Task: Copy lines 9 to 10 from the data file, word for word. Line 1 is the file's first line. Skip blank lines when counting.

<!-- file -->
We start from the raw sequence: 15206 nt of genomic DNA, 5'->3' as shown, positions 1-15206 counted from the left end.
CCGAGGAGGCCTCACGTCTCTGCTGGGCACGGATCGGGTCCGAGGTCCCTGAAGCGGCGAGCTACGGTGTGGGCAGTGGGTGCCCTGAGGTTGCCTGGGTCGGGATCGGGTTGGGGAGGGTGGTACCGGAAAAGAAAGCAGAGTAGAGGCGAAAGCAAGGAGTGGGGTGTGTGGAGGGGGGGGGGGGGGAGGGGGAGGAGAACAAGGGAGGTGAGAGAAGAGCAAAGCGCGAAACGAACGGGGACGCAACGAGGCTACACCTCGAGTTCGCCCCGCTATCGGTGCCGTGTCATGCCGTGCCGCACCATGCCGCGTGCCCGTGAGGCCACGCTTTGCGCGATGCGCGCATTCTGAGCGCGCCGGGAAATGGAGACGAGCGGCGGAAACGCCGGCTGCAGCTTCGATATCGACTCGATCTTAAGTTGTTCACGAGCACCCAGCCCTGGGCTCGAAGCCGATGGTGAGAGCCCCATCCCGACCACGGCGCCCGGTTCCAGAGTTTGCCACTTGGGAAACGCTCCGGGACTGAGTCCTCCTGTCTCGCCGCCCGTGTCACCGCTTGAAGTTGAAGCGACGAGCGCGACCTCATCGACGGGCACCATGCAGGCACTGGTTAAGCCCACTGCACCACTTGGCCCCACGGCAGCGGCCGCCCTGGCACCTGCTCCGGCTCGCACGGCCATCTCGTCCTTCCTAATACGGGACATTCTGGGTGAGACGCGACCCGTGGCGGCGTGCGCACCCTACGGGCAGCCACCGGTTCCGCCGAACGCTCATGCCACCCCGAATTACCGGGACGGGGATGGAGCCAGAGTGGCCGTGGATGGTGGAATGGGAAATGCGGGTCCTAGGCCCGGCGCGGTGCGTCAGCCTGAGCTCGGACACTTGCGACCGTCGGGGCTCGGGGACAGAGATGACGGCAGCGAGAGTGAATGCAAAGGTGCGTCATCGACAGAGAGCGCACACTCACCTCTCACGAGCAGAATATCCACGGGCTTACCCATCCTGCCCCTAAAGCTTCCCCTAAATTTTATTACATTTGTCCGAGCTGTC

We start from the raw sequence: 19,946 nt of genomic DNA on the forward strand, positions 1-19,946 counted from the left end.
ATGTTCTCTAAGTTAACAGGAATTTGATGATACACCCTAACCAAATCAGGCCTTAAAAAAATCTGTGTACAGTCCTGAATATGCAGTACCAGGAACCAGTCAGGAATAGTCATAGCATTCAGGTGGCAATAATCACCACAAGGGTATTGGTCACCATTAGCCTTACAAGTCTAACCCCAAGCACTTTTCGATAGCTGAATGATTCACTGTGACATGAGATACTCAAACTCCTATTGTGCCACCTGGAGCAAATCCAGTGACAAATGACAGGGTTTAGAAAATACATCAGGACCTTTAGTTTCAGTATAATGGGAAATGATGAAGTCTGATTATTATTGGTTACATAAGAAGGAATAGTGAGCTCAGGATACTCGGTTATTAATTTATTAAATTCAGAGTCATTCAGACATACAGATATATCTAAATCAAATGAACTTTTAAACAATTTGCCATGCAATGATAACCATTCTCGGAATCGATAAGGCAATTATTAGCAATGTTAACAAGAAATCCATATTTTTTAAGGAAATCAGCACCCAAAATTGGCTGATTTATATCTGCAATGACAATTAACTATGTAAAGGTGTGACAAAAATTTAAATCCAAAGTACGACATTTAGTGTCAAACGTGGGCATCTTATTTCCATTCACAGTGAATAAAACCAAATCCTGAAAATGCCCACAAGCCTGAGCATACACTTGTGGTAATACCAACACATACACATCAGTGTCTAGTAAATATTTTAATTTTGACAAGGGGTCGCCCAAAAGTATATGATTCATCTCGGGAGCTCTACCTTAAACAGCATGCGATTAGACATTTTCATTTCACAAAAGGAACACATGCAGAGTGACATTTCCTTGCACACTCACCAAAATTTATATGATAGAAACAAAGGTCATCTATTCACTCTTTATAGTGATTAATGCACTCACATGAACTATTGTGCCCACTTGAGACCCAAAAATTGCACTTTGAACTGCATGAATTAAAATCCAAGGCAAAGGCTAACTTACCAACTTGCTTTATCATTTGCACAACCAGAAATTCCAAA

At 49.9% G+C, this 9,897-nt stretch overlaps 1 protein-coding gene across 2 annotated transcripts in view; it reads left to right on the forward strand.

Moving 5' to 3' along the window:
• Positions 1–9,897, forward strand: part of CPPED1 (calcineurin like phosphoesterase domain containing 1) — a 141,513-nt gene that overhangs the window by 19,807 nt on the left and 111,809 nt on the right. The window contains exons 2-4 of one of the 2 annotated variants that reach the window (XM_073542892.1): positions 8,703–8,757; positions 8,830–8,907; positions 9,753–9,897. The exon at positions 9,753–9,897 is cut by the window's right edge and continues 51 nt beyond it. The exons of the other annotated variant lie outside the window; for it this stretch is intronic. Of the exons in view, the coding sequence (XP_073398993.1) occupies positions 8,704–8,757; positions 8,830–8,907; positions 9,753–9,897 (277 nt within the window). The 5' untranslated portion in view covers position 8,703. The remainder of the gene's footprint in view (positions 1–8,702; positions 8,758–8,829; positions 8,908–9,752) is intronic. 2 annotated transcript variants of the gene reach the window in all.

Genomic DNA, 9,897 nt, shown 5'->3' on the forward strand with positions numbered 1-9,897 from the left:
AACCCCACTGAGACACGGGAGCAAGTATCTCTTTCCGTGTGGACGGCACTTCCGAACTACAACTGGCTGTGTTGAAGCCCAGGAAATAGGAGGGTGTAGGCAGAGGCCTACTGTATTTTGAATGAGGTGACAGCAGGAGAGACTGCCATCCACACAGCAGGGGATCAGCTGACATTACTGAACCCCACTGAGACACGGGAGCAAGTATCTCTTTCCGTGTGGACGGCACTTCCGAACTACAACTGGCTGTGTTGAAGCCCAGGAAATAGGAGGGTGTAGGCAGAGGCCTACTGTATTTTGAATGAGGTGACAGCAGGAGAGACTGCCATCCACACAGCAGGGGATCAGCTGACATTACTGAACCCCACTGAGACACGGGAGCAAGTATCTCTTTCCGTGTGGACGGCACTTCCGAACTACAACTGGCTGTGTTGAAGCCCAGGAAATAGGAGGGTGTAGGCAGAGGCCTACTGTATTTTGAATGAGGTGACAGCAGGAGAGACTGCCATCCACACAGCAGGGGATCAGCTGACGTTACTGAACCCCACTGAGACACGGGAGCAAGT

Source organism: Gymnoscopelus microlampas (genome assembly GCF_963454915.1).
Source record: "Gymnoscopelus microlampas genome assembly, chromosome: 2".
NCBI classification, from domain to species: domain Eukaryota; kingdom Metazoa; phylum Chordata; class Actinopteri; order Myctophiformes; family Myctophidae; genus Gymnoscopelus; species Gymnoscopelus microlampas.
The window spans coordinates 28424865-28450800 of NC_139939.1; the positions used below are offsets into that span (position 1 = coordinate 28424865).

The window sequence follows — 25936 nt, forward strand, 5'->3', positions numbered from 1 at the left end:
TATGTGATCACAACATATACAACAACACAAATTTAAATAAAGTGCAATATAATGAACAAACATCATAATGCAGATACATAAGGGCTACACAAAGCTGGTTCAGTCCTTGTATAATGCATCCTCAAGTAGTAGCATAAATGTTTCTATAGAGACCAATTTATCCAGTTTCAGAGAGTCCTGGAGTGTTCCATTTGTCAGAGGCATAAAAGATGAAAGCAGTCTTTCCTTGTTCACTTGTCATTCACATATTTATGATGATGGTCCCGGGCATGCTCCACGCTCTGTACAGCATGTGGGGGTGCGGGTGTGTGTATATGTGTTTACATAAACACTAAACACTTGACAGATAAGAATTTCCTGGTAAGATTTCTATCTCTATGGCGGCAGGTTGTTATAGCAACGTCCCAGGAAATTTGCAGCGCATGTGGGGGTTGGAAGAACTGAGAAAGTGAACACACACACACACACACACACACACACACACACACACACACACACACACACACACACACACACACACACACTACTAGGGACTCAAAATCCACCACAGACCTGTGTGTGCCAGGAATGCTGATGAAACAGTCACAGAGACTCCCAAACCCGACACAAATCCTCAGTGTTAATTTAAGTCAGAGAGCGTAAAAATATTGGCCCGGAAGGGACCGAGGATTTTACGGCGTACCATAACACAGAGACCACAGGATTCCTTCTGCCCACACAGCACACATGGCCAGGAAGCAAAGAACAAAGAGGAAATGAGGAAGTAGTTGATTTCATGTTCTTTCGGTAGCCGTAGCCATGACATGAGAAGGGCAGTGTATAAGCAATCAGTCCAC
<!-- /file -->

AACCCCACTGAGACACGGGAGCAAGTATCTCTTTCCGTGTGGACGGCACTTCCGAACTACAACTGGCTGTGTTGAAGCCCAGGAAATAGGAGGGTGTAGGCAGAGGCCTACTGTATTTTGAATGAGGTGACAGCAGGAGAGACTGCCATCCACACAGCAGGGGATCAGCTGACATTACTGAACCCCACTGAGACACGGGAGCAAGTATCTCTTTCCGTGTGGACGGCACTTCCGAACTACAACTGGCTGTGTTGAAGCCCAGGAAATAGGAGGGTGTAGGCAGAGGCCTACTGTATTTTGAATGAGGTGACAGCAGGAGAGACTGCCATCCACACAGCAGGGGATCAGCTGACATTACTGAACCCCACTGAGACACGGGAGCAAGTATCTCTTTCCGTGTGGACGGCACTTCCGAACTACAACTGGCTGTGTTGAAGCCCAGGAAATAGGAGGGTGTAGGCAGAGGCCTACTGTATTTTGAATGAGGTGACAGCAGGAGAGACTGCCATCCACACAGCAGGGGATCAGCTGACGTTACTGAACCCCACTGAGACACGGGAGCAAGT

Source organism: Gymnoscopelus microlampas (genome assembly GCF_963454915.1).